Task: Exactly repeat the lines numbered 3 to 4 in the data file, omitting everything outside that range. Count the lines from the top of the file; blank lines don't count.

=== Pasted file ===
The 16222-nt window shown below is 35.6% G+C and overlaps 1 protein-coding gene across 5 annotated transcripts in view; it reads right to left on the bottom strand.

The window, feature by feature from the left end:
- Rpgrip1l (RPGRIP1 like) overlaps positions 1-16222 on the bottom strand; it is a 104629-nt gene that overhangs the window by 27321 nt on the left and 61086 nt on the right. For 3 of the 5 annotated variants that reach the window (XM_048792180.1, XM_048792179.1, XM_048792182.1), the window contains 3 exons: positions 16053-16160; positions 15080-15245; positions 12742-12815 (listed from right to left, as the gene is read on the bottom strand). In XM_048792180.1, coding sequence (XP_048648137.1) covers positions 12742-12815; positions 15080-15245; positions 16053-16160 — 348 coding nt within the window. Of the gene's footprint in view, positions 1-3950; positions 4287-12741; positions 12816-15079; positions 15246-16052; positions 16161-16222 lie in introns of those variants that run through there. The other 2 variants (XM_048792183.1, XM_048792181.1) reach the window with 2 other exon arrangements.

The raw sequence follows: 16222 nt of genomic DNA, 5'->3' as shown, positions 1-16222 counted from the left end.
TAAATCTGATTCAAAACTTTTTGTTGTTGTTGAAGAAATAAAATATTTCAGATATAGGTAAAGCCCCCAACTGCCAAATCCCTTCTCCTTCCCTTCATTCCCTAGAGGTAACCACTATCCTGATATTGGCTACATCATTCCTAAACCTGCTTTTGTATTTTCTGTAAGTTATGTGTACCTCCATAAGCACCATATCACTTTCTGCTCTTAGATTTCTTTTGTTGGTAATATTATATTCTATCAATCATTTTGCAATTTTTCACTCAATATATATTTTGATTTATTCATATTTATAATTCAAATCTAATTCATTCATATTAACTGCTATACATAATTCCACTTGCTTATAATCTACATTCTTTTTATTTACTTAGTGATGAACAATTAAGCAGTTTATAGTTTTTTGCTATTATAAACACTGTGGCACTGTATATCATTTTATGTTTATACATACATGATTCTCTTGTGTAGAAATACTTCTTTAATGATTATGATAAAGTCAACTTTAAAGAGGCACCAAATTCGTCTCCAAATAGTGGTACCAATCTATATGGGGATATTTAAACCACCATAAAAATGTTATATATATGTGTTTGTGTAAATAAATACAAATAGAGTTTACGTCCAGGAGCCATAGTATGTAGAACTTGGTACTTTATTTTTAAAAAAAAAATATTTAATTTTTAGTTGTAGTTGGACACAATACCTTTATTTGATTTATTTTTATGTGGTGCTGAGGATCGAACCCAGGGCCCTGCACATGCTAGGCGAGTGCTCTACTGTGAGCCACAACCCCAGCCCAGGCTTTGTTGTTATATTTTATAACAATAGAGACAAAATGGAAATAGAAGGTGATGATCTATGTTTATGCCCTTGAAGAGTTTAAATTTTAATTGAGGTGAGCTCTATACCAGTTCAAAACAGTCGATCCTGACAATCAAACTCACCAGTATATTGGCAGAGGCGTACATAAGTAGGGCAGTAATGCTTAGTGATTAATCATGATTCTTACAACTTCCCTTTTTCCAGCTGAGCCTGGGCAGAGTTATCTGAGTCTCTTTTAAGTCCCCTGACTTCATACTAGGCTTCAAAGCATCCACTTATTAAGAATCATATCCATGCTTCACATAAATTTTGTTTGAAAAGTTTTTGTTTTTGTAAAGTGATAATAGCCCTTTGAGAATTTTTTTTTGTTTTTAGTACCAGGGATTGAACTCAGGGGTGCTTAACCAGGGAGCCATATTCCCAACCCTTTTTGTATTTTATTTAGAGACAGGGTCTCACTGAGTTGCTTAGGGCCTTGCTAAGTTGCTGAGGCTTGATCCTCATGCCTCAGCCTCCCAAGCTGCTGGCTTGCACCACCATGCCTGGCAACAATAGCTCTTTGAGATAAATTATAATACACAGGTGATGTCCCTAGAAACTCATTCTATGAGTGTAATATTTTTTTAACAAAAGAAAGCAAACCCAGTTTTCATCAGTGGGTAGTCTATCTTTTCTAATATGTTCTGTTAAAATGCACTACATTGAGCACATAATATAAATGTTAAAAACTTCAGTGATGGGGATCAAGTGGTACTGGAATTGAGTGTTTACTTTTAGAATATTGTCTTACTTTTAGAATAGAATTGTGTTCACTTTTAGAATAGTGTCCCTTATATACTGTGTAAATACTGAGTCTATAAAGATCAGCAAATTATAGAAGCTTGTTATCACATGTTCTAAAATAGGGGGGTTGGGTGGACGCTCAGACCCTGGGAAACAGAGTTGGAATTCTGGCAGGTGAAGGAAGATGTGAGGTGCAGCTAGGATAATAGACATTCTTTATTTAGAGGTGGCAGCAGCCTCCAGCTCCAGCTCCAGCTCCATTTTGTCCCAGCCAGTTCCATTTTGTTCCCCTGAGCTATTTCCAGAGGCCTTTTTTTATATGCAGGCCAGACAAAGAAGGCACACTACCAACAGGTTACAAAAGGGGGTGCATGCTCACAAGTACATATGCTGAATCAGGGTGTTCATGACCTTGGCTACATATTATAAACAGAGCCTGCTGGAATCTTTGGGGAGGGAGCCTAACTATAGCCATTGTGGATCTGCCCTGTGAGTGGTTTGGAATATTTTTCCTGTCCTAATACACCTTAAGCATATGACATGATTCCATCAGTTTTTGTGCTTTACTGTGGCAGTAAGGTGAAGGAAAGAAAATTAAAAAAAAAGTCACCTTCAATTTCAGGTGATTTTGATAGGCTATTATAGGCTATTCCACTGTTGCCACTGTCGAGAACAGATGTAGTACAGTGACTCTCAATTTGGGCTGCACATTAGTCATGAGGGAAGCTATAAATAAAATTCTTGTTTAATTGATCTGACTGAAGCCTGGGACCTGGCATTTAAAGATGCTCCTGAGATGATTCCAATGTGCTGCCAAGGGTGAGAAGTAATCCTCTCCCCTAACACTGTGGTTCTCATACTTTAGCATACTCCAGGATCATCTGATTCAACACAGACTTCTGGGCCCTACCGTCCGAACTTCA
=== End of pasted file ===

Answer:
- Rpgrip1l (RPGRIP1 like) overlaps positions 1-16222 on the bottom strand; it is a 104629-nt gene that overhangs the window by 27321 nt on the left and 61086 nt on the right. For 3 of the 5 annotated variants that reach the window (XM_048792180.1, XM_048792179.1, XM_048792182.1), the window contains 3 exons: positions 16053-16160; positions 15080-15245; positions 12742-12815 (listed from right to left, as the gene is read on the bottom strand). In XM_048792180.1, coding sequence (XP_048648137.1) covers positions 12742-12815; positions 15080-15245; positions 16053-16160 — 348 coding nt within the window. Of the gene's footprint in view, positions 1-3950; positions 4287-12741; positions 12816-15079; positions 15246-16052; positions 16161-16222 lie in introns of those variants that run through there. The other 2 variants (XM_048792183.1, XM_048792181.1) reach the window with 2 other exon arrangements.

The raw sequence follows: 16222 nt of genomic DNA, 5'->3' as shown, positions 1-16222 counted from the left end.